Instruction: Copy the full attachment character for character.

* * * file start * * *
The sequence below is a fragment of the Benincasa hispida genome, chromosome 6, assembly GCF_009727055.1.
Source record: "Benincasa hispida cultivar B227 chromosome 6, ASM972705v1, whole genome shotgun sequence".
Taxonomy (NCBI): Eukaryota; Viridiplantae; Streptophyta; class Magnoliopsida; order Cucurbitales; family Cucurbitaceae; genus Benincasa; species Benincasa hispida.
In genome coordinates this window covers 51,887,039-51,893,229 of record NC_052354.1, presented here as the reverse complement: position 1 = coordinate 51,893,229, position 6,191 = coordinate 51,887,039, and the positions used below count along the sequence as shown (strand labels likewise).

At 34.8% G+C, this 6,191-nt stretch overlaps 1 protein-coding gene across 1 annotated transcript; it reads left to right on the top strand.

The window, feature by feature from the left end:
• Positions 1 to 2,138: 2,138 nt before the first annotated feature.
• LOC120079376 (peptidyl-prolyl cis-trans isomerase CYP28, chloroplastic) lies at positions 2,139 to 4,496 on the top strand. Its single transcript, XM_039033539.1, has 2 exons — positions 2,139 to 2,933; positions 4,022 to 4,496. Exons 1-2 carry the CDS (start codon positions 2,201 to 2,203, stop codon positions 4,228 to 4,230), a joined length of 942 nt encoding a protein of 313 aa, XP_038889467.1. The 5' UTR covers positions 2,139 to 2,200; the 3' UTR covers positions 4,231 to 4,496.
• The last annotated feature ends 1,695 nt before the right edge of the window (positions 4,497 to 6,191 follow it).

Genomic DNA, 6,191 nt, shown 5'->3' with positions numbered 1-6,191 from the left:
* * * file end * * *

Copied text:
The sequence below is a fragment of the Benincasa hispida genome, chromosome 6, assembly GCF_009727055.1.
Source record: "Benincasa hispida cultivar B227 chromosome 6, ASM972705v1, whole genome shotgun sequence".
Taxonomy (NCBI): Eukaryota; Viridiplantae; Streptophyta; class Magnoliopsida; order Cucurbitales; family Cucurbitaceae; genus Benincasa; species Benincasa hispida.
In genome coordinates this window covers 51,887,039-51,893,229 of record NC_052354.1, presented here as the reverse complement: position 1 = coordinate 51,893,229, position 6,191 = coordinate 51,887,039, and the positions used below count along the sequence as shown (strand labels likewise).

At 34.8% G+C, this 6,191-nt stretch overlaps 1 protein-coding gene across 1 annotated transcript; it reads left to right on the top strand.

The window, feature by feature from the left end:
• Positions 1 to 2,138: 2,138 nt before the first annotated feature.
• LOC120079376 (peptidyl-prolyl cis-trans isomerase CYP28, chloroplastic) lies at positions 2,139 to 4,496 on the top strand. Its single transcript, XM_039033539.1, has 2 exons — positions 2,139 to 2,933; positions 4,022 to 4,496. Exons 1-2 carry the CDS (start codon positions 2,201 to 2,203, stop codon positions 4,228 to 4,230), a joined length of 942 nt encoding a protein of 313 aa, XP_038889467.1. The 5' UTR covers positions 2,139 to 2,200; the 3' UTR covers positions 4,231 to 4,496.
• The last annotated feature ends 1,695 nt before the right edge of the window (positions 4,497 to 6,191 follow it).

Genomic DNA, 6,191 nt, shown 5'->3' with positions numbered 1-6,191 from the left: